A couple of weeks ago I went to a seminar organised by JICA (Japan International Cooperation Agency) and SOAS (School of Oriental and African Studies, University of London). The seminar’s title was Information Aid? The role of the media in responding to disasters, and the two speakers were Jon Snow (ITN journalist and Channel 4 News presenter) and Wataru Sawamura (London Bureau Chief and European Editor of the Japan newspaper The Asahi Shimbun). The seminar was chaired by Dr Andrew Collins (Director of the Disaster & Development Centre, University of Northumbria).
The seminar began with a screening of Jon Snow’s Tsunami Diary. Jon Snow was one of the first British journalists into the heart of the Japanese disaster zone in March. In his diary, he recounts his personal experience of Japan’s worst natural disaster for more than a century.
You can watch Jon Snow’s Tsunami Diary, courtesy of Channel 4 News on YouTube:
The seminar’s title came from the recognition in the World Disasters Report (2005) that “Information is a vital form of aid in itself… Disaster-affected people need information as much as water, food, medicine or shelter… [it] may be the only form of disaster preparedness the most vulnerable can afford.”
Jon Snow says of his time in Tohoku, “It was one of the most challenging assignments I have known.” At the beginning of the video, Snow wonders how he will cope, and whether or not he will be able to find the words without cliché or hyperbole. After the film was shown, he admitted it was difficult to speak after viewing it, and there was a moment of silence in the room.
As a writer, I too have found it difficult to find the words to write about what happened in March and what is still happening in Tohoku now. I was interested in attending this seminar to hear two experts discuss how the media reports on disasters such as earthquakes and tsunamis. Naturally, there is a certain amount of controversy around the ethics and practices of the media in these difficult contexts. Choosing how to report on a disaster and selecting the words and footage to use is vitally important.
Back in March, the British media seriously screwed up when it came to factual reporting. The newspapers here were littered with headlines like “Mass Exodus from Tokyo” (The Sun), “Get out of Tokyo Now” (The Daily Mail) and “Japan raises nuclear threat level as radiation cloud heads for Britain” (The Mirror). I know that most sane people know not to trust these rags, but sadly some people still read them – and believe them.
I think the job of the journalist is to report accurately and humanely, without putting too much of a spin on things. Thankfully, Jon Snow and Wataru Sawamura did this in March.
In March, when I was in Japan watching the live footage on the TV, I wondered why so many people had felt the need to report what was happening by making their own videos on their phones and cameras. Surely, if a gigantic wave was heading your way, you would want to get the hell out of there, not reach for your camera. I wondered how I would have reacted in the same situation. I admit that my first instinct was to blog, but I was miles away from the actual disaster. However, Snow commented, “It seems the instinct to film is almost as strong as the instinct to survive.” and perhaps this is true.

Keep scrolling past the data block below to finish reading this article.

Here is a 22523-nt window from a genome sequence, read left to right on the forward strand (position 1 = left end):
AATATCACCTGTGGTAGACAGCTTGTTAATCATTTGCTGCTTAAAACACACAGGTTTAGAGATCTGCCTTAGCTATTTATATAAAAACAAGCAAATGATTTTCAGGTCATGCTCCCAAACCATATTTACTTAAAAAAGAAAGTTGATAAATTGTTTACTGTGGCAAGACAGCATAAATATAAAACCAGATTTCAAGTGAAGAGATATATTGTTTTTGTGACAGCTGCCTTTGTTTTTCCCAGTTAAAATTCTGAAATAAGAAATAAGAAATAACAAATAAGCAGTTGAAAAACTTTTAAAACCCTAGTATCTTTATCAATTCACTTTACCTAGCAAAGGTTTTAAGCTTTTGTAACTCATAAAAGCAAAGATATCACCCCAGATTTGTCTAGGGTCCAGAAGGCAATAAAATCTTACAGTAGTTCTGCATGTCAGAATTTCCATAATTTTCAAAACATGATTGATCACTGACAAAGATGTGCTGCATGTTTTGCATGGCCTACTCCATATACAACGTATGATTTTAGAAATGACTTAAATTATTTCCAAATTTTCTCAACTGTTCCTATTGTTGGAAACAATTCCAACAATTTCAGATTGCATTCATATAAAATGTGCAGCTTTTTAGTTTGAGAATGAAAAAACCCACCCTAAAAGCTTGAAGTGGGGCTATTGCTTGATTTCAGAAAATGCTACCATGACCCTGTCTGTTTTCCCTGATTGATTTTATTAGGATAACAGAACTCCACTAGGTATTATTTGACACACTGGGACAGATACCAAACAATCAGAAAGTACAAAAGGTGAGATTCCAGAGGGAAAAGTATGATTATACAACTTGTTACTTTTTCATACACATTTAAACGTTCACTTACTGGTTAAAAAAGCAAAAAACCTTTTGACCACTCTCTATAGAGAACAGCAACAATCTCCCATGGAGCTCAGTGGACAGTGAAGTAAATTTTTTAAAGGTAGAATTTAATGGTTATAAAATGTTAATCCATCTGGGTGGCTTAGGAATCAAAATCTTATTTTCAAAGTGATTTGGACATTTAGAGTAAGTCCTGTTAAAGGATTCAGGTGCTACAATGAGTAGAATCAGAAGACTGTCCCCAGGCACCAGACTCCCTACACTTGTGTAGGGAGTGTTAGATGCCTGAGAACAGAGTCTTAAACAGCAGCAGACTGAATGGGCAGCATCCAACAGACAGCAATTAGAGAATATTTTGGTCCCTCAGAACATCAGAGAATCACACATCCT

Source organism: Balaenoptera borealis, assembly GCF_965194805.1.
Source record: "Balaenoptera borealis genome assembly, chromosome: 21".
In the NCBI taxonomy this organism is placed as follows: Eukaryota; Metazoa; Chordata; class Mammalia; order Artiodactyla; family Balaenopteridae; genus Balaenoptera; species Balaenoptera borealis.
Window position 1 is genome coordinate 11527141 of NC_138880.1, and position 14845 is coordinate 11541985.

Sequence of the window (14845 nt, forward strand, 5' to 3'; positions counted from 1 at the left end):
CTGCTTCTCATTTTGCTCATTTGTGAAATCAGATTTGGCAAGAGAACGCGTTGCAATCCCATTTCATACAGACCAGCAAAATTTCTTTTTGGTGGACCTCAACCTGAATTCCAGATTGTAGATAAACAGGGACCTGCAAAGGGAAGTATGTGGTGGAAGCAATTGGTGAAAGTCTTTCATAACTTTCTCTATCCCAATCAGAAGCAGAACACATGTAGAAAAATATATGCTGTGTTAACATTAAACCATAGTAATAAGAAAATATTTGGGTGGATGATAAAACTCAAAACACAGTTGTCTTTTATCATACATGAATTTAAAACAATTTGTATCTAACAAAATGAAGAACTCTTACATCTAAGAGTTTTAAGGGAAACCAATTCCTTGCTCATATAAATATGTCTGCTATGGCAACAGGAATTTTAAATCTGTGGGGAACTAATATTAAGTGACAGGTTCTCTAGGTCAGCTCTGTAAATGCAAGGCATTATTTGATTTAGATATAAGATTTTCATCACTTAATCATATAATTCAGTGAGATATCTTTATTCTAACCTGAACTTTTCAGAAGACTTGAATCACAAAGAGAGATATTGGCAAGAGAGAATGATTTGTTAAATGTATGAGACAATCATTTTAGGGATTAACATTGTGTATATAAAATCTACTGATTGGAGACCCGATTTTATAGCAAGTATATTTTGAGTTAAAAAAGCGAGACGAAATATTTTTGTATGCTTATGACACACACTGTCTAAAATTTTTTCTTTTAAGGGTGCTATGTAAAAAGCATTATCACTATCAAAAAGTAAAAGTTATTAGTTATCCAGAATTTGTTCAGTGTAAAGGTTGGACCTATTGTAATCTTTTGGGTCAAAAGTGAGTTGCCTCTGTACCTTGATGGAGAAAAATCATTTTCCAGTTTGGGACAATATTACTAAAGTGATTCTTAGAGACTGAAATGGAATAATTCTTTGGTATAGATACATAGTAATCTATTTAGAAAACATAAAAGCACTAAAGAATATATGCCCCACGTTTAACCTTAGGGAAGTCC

So, maybe it is not just the role of the official media that we need to be thinking about, but also the role of individuals who take it upon themselves to report on disasters and share their stories with the world. Certainly, from my perspective, I have never felt more useful. In March, I had complete strangers reading my blog and following me on Twitter, just to check that their friends and family in Shizuoka were ok. All I could do was reassure them that, as far as I knew, Shizuoka was just fine. I was there, and I was fine.
I felt a huge responsibility to report as factually as I could about what was going on around me. If I could have, I would have gone to Tohoku to see it with my own eyes, and capture it through my own lens, but I didn’t want to get in the way. There were enough real reporters there, like Jon Snow, doing a good job of sharing the information, and plenty of local people were also sharing films and photos, blogging, Tweeting and writing about what was really going on.
Snow believes that, when reporting on disasters, there are two important things to do:
1) Establish a human connection.
2) Communicate what people can do at home.
I think it is worth all of us, “real” journalists or not, bearing these two things in mind when reporting.
A question was asked during the Q&A of the seminar about how to draw the line between reporting on a disaster and straying into personal grief. I, too, had been wondering this. One of the things that had kept me away from Tohoku was the feeling that I couldn’t really help, and would only get in the way. I couldn’t just go there and take photos of other people’s misery, could I? Snow said that he felt he was constrained by his own humanity, but that people actually want to tell you their stories for the most part.
The seminar was very interesting and left me with a lot of thoughts about journalism, and about how to report on disasters. I feel that, if I were a “real” journalist, I would never be strong enough to do what Snow did. I simply couldn’t go into a disaster zone and report on what was happening. So, I’ll continue to seek out the journalists who can, and relay the information that they provide.
This seminar was part one of a three-part series on Disaster Management – Avoiding a Circus in Addressing a Crisis. The next seminar, Groundhog Aid? The Challenge of Reform within the International Humanitarian System, will be on 11th January and the third seminar, Weathering the Weather – Building Community Resilience in an Unstable Climate, will be on 19th January. For more information about these, please contact Thomas Feeny: email@example.com.